With the death and rebirth of records, the extended play has gained and lost its momentum. No longer is it a place for bonus pieces, a project in of itself fashioned by the album cuts that never made it, but a compilation. There are only a few still championing, or were championing, the EP releases as standalone items. Richard Hawley and boygenius have assured listeners with their quality on those standalone releases that preceded and followed their respective albums. False Lights from the Land is an incredible example of that from Hawley, a sea shanty-circling album that relies on the ocean, a frequent topic of the Sheffield legend.
It goes far beyond that of sea-faring woes and troubles of course, but False Lights from the Land plucks Remorse Code from Truelove’s Gutter and uses it as a starting point. With Chichester-based Smoke Fairies joining Hawley on Shallow Brown, the second track of this EP takes a gospel-like Nick Cave approach. He had brushed shoulders with the Push the Sky Away singer before, but Shallow Brown marries the incredible Hawley style with that of enlightened, uplifting charm. Softly spoken and reliant on that additional vocal power, the ship-sailing shanties and reflective tone taken plants Hawley on those soaked docks with such power. Another of the many impressive deep cuts Hawley has. Shallow Brown is an essential example of his power as a vocalist, with barely an instrument on show throughout the acapella-like presentation is stunning.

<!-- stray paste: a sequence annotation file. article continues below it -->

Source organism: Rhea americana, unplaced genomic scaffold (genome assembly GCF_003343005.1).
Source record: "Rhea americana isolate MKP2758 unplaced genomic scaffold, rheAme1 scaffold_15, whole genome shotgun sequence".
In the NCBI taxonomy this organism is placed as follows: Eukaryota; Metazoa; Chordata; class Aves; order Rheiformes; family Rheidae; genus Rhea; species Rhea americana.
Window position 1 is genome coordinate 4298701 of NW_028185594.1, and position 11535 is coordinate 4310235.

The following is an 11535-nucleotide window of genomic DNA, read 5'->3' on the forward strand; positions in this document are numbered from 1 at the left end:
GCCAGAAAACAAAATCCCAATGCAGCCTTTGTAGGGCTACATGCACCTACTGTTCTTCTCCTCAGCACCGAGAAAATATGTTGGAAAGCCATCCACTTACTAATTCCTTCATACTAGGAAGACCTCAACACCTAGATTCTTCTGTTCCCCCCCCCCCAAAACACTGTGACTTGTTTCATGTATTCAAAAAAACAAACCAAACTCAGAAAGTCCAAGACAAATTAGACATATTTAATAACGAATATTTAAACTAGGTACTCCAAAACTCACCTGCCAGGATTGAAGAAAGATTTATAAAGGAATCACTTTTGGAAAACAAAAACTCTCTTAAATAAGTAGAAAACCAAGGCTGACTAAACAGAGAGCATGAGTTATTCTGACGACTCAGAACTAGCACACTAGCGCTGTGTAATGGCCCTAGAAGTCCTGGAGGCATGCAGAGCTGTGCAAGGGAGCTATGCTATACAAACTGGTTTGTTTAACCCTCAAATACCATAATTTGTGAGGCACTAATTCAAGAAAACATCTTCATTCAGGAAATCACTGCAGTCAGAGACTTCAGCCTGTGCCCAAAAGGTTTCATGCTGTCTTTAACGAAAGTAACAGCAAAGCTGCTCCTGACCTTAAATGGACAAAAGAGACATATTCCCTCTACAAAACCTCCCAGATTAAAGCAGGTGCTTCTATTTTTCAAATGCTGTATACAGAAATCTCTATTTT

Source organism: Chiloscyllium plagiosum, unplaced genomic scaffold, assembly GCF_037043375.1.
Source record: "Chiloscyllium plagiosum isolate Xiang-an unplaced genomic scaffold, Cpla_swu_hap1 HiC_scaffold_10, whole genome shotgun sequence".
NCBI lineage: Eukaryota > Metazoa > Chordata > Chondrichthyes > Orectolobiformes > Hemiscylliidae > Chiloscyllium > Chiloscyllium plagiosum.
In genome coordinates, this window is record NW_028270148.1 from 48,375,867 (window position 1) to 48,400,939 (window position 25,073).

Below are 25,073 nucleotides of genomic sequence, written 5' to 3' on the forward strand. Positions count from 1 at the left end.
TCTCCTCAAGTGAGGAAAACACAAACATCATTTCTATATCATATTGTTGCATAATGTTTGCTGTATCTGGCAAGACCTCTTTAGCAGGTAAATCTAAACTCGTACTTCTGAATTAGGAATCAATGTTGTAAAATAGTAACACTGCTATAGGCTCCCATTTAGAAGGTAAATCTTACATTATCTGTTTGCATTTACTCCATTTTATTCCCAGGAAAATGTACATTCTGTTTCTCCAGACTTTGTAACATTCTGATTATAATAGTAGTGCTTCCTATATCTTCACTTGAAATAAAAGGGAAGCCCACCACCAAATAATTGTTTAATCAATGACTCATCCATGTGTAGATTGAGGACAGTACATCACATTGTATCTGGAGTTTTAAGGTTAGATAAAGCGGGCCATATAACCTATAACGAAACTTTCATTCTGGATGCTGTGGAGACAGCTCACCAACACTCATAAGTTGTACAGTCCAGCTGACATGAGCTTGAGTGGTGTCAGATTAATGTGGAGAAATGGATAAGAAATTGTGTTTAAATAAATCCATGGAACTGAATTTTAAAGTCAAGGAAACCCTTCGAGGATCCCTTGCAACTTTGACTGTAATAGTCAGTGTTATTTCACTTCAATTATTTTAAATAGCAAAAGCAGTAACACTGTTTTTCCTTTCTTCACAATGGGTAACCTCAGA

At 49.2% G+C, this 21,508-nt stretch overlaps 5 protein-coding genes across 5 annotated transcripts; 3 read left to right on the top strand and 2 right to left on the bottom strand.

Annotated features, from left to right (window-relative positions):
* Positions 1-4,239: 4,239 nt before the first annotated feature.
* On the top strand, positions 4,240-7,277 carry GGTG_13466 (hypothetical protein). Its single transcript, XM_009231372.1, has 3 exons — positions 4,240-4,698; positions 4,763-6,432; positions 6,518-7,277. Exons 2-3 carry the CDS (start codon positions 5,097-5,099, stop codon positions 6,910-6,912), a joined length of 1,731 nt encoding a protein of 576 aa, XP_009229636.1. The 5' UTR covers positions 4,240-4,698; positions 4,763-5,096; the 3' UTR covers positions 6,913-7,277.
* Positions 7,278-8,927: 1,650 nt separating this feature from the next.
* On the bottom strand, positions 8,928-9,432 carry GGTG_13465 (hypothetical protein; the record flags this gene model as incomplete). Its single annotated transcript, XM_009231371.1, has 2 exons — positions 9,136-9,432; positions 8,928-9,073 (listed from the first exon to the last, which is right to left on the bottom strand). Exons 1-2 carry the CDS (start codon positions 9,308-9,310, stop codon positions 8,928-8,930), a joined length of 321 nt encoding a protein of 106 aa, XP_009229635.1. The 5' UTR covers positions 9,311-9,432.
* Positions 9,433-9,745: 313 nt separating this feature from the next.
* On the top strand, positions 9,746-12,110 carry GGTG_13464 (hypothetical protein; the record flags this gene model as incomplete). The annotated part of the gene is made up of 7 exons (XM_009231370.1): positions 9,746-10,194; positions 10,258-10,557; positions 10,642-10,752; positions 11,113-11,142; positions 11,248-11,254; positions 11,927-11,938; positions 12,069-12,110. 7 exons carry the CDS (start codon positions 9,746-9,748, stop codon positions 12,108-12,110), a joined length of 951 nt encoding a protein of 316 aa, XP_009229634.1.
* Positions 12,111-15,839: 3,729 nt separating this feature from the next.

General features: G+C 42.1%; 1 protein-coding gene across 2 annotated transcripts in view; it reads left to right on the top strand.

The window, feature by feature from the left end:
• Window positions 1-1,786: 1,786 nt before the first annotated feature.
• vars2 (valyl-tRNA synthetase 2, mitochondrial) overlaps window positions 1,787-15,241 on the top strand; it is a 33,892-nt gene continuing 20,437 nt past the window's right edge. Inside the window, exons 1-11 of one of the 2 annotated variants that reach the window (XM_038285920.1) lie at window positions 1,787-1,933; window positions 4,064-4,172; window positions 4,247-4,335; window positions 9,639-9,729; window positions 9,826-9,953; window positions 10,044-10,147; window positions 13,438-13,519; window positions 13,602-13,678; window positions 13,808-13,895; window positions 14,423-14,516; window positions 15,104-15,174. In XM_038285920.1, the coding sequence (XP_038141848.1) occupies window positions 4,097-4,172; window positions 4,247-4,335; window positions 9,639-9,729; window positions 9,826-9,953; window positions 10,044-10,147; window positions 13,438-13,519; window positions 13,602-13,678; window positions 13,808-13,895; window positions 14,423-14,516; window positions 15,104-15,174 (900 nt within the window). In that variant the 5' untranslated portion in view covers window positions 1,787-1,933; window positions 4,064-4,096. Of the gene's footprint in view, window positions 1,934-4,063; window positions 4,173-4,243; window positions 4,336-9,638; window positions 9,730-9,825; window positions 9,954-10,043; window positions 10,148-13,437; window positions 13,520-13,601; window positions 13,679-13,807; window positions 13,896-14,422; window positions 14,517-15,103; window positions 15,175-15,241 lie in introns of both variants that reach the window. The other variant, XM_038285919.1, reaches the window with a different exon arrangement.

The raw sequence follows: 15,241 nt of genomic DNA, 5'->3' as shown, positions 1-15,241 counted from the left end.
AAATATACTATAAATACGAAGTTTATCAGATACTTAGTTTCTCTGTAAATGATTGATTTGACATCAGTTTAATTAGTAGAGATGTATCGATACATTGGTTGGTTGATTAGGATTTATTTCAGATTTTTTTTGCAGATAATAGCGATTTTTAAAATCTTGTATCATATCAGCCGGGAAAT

Sliding its way into heavy-hitter and live name stay There’s a Storm Coming is a gorgeous treat. Its slow build and the form it takes live, with the guitar-heavy switch working just as well as the calmer tides here. Just four tracks to leave this considered impression is remarkable but it should be no surprise. Hawley has his roots in the extended plays of old, with the self-titled debut soon extended into a half-hour piece that may as well mark his first album. Revising that pocket of history does nothing, nor does ignoring EP closer The Ellan Vannin Tragedy, a booming sea shanty that successfully ties these tracks together. Mentions of the Isle of Man and the distant lands, the Irish Sea and the spectacle Hawley creates on EP closer The Ellan Vannin Tragedy, is a chilling rendition.
Those chills and awareness of setting are the key to False Lights from the Land. This never feels like a sea shanty piece, it feels like a Hawley piece, such it is that his name is now synonymous with quality. His work on False Lights from the Land is one of the last gasps of the EP format, released at a time when a four-track offering was futile. But still, Hawley is true to form and a consistent musician, releasing is his game and the warmth that comes from stormy nights is expected. False Lights from the Land is a special EP not just for how it respects a dead form of release in an era where vinyl is as popular as it gets, but because of how much consistent commitment there is to what Hawley hopes to release. Charming, delicate and dark. What a triple.